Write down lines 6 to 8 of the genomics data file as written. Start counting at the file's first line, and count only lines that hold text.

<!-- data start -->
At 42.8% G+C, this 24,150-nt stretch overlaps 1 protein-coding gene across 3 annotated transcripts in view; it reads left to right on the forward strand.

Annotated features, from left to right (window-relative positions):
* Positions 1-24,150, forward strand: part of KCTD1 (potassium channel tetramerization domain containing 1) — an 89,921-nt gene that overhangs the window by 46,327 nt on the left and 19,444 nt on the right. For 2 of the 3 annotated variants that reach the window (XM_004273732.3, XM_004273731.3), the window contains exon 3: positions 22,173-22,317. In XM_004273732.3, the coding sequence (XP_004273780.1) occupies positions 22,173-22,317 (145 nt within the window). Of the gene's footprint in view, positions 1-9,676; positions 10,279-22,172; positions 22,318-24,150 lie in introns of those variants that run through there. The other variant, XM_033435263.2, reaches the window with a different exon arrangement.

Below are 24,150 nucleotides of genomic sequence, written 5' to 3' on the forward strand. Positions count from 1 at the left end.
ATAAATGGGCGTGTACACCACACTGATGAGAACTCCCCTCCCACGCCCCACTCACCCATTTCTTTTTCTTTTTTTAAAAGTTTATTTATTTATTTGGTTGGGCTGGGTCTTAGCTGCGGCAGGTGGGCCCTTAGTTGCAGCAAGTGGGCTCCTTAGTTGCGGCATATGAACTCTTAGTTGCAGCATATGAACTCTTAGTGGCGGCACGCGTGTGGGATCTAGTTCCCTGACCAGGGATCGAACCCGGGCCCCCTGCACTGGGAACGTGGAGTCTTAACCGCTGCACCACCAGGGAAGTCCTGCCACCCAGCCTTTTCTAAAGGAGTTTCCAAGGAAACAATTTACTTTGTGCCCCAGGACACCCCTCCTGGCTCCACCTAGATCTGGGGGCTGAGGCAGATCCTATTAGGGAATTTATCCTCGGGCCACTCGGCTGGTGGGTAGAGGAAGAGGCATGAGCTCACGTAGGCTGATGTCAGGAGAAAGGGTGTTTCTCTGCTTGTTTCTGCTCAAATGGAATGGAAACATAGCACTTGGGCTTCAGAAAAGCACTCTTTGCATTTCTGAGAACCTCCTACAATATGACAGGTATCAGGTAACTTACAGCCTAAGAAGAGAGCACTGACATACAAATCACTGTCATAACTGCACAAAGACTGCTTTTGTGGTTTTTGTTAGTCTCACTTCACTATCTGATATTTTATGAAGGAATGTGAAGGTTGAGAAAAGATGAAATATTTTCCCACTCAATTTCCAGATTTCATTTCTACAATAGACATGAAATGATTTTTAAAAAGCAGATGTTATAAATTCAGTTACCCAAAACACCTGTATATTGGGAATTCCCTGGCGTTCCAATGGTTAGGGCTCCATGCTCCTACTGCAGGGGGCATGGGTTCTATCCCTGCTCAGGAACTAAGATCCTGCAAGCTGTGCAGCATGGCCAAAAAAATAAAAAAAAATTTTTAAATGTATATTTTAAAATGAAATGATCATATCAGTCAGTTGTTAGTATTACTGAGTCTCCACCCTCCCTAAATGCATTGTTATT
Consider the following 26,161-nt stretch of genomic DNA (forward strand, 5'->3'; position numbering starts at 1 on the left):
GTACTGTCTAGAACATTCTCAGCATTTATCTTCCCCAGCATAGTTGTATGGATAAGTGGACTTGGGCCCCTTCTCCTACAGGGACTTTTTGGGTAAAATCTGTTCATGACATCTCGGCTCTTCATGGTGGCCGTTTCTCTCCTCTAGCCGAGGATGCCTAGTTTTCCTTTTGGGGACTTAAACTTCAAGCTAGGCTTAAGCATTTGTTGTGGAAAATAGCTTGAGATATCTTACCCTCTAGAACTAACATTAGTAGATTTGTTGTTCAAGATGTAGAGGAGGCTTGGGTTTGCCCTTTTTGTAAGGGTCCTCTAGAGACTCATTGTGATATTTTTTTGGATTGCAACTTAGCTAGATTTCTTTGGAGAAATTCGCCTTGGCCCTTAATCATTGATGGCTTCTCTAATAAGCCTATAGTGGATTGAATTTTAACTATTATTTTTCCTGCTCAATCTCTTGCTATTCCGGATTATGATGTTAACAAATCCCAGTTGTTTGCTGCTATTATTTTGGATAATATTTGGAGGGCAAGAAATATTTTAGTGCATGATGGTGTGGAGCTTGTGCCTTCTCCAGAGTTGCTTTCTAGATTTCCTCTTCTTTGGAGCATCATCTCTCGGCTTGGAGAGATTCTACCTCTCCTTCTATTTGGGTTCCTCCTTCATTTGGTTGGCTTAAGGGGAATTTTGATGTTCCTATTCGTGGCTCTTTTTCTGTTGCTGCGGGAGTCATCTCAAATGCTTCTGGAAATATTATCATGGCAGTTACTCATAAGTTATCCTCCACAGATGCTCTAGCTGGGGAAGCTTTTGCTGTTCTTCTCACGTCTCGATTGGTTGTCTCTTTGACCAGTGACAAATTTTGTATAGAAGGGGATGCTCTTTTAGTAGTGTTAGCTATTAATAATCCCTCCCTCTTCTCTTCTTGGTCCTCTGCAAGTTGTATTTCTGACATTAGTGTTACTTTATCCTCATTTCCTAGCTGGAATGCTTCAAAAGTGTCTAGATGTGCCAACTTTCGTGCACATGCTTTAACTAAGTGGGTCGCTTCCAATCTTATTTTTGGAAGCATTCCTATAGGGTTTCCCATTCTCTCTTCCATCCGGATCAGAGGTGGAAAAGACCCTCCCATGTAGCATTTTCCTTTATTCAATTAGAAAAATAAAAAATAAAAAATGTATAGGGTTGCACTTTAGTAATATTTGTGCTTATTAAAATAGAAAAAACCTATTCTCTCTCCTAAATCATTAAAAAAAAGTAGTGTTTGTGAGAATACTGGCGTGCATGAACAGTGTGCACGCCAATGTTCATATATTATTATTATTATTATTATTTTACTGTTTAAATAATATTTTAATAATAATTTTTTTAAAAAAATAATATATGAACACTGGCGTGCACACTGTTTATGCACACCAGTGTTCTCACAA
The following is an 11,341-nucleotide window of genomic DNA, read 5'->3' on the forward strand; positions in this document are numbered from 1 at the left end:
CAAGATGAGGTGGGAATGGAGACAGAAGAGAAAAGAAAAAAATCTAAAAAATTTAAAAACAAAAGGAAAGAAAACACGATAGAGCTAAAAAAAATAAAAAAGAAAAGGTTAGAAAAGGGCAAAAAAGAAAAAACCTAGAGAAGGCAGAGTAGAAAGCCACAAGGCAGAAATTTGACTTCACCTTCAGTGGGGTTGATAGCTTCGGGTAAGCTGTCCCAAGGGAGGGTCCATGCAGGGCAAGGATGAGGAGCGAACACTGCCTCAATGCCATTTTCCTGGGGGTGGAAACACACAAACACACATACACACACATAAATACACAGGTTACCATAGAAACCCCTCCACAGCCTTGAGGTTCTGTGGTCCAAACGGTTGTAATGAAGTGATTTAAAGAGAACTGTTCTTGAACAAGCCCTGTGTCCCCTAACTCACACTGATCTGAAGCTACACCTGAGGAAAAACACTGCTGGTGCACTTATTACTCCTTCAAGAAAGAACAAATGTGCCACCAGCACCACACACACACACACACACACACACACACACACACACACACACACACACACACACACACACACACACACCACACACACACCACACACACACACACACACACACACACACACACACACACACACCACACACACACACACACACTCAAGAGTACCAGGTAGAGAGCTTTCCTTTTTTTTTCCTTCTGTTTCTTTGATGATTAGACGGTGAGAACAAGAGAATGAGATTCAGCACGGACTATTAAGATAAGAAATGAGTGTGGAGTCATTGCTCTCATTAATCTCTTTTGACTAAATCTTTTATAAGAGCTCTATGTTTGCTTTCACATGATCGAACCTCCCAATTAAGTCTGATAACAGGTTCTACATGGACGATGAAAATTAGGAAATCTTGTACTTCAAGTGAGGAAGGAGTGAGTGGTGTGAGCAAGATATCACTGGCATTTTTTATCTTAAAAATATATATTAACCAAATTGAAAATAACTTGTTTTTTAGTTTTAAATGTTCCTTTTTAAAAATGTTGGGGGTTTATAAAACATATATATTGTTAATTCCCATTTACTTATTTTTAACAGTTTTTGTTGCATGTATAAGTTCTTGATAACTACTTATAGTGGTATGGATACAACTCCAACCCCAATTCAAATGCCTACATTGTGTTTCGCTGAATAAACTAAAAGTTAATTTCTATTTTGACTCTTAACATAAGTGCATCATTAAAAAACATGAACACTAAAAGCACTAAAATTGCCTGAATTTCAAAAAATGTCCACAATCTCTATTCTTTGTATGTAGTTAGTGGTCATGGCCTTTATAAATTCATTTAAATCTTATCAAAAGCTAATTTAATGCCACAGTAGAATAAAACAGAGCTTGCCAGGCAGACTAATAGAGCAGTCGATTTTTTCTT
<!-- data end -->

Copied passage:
Consider the following 26,161-nt stretch of genomic DNA (forward strand, 5'->3'; position numbering starts at 1 on the left):
GTACTGTCTAGAACATTCTCAGCATTTATCTTCCCCAGCATAGTTGTATGGATAAGTGGACTTGGGCCCCTTCTCCTACAGGGACTTTTTGGGTAAAATCTGTTCATGACATCTCGGCTCTTCATGGTGGCCGTTTCTCTCCTCTAGCCGAGGATGCCTAGTTTTCCTTTTGGGGACTTAAACTTCAAGCTAGGCTTAAGCATTTGTTGTGGAAAATAGCTTGAGATATCTTACCCTCTAGAACTAACATTAGTAGATTTGTTGTTCAAGATGTAGAGGAGGCTTGGGTTTGCCCTTTTTGTAAGGGTCCTCTAGAGACTCATTGTGATATTTTTTTGGATTGCAACTTAGCTAGATTTCTTTGGAGAAATTCGCCTTGGCCCTTAATCATTGATGGCTTCTCTAATAAGCCTATAGTGGATTGAATTTTAACTATTATTTTTCCTGCTCAATCTCTTGCTATTCCGGATTATGATGTTAACAAATCCCAGTTGTTTGCTGCTATTATTTTGGATAATATTTGGAGGGCAAGAAATATTTTAGTGCATGATGGTGTGGAGCTTGTGCCTTCTCCAGAGTTGCTTTCTAGATTTCCTCTTCTTTGGAGCATCATCTCTCGGCTTGGAGAGATTCTACCTCTCCTTCTATTTGGGTTCCTCCTTCATTTGGTTGGCTTAAGGGGAATTTTGATGTTCCTATTCGTGGCTCTTTTTCTGTTGCTGCGGGAGTCATCTCAAATGCTTCTGGAAATATTATCATGGCAGTTACTCATAAGTTATCCTCCACAGATGCTCTAGCTGGGGAAGCTTTTGCTGTTCTTCTCACGTCTCGATTGGTTGTCTCTTTGACCAGTGACAAATTTTGTATAGAAGGGGATGCTCTTTTAGTAGTGTTAGCTATTAATAATCCCTCCCTCTTCTCTTCTTGGTCCTCTGCAAGTTGTATTTCTGACATTAGTGTTACTTTATCCTCATTTCCTAGCTGGAATGCTTCAAAAGTGTCTAGATGTGCCAACTTTCGTGCACATGCTTTAACTAAGTGGGTCGCTTCCAATCTTATTTTTGGAAGCATTCCTATAGGGTTTCCCATTCTCTCTTCCATCCGGATCAGAGGTGGAAAAGACCCTCCCATGTAGCATTTTCCTTTATTCAATTAGAAAAATAAAAAATAAAAAATGTATAGGGTTGCACTTTAGTAATATTTGTGCTTATTAAAATAGAAAAAACCTATTCTCTCTCCTAAATCATTAAAAAAAAGTAGTGTTTGTGAGAATACTGGCGTGCATGAACAGTGTGCACGCCAATGTTCATATATTATTATTATTATTATTATTTTACTGTTTAAATAATATTTTAATAATAATTTTTTTAAAAAAATAATATATGAACACTGGCGTGCACACTGTTTATGCACACCAGTGTTCTCACAA
The following is an 11,341-nucleotide window of genomic DNA, read 5'->3' on the forward strand; positions in this document are numbered from 1 at the left end: